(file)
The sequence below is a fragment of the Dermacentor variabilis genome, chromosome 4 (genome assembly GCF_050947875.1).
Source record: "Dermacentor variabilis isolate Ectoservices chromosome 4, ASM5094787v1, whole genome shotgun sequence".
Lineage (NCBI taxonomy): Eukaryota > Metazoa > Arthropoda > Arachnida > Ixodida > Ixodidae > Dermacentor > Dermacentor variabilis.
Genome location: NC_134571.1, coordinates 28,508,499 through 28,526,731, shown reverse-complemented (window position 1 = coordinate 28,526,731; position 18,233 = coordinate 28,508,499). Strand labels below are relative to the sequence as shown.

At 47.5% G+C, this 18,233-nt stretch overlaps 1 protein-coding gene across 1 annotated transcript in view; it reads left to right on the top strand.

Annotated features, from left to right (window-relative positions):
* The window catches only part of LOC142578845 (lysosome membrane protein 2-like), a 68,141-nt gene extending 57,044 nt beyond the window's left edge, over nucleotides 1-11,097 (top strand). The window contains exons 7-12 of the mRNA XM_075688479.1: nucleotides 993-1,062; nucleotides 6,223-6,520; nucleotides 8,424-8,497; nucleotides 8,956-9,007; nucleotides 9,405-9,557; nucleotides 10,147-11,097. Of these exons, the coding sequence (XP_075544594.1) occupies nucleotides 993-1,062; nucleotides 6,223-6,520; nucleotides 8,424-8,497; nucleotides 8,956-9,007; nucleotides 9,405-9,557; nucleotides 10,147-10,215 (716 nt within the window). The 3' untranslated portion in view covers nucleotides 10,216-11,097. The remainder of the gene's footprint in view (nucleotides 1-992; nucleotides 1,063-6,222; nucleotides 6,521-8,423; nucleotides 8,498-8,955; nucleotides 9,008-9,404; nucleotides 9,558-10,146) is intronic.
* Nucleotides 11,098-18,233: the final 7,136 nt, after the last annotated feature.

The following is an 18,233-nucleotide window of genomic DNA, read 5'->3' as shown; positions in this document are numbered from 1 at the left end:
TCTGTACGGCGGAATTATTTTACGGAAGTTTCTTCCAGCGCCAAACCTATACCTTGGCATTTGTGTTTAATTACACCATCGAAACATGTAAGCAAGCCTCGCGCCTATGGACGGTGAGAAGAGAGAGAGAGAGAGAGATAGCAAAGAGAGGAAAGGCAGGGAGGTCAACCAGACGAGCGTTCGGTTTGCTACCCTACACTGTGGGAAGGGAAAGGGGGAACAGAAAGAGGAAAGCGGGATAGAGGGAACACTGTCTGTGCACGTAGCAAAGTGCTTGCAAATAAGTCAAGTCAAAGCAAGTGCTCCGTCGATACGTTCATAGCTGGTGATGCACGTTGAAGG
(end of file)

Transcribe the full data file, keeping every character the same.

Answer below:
The sequence below is a fragment of the Dermacentor variabilis genome, chromosome 4 (genome assembly GCF_050947875.1).
Source record: "Dermacentor variabilis isolate Ectoservices chromosome 4, ASM5094787v1, whole genome shotgun sequence".
Lineage (NCBI taxonomy): Eukaryota > Metazoa > Arthropoda > Arachnida > Ixodida > Ixodidae > Dermacentor > Dermacentor variabilis.
Genome location: NC_134571.1, coordinates 28,508,499 through 28,526,731, shown reverse-complemented (window position 1 = coordinate 28,526,731; position 18,233 = coordinate 28,508,499). Strand labels below are relative to the sequence as shown.

At 47.5% G+C, this 18,233-nt stretch overlaps 1 protein-coding gene across 1 annotated transcript in view; it reads left to right on the top strand.

Annotated features, from left to right (window-relative positions):
* The window catches only part of LOC142578845 (lysosome membrane protein 2-like), a 68,141-nt gene extending 57,044 nt beyond the window's left edge, over nucleotides 1-11,097 (top strand). The window contains exons 7-12 of the mRNA XM_075688479.1: nucleotides 993-1,062; nucleotides 6,223-6,520; nucleotides 8,424-8,497; nucleotides 8,956-9,007; nucleotides 9,405-9,557; nucleotides 10,147-11,097. Of these exons, the coding sequence (XP_075544594.1) occupies nucleotides 993-1,062; nucleotides 6,223-6,520; nucleotides 8,424-8,497; nucleotides 8,956-9,007; nucleotides 9,405-9,557; nucleotides 10,147-10,215 (716 nt within the window). The 3' untranslated portion in view covers nucleotides 10,216-11,097. The remainder of the gene's footprint in view (nucleotides 1-992; nucleotides 1,063-6,222; nucleotides 6,521-8,423; nucleotides 8,498-8,955; nucleotides 9,008-9,404; nucleotides 9,558-10,146) is intronic.
* Nucleotides 11,098-18,233: the final 7,136 nt, after the last annotated feature.

The following is an 18,233-nucleotide window of genomic DNA, read 5'->3' as shown; positions in this document are numbered from 1 at the left end:
TCTGTACGGCGGAATTATTTTACGGAAGTTTCTTCCAGCGCCAAACCTATACCTTGGCATTTGTGTTTAATTACACCATCGAAACATGTAAGCAAGCCTCGCGCCTATGGACGGTGAGAAGAGAGAGAGAGAGAGAGATAGCAAAGAGAGGAAAGGCAGGGAGGTCAACCAGACGAGCGTTCGGTTTGCTACCCTACACTGTGGGAAGGGAAAGGGGGAACAGAAAGAGGAAAGCGGGATAGAGGGAACACTGTCTGTGCACGTAGCAAAGTGCTTGCAAATAAGTCAAGTCAAAGCAAGTGCTCCGTCGATACGTTCATAGCTGGTGATGCACGTTGAAGG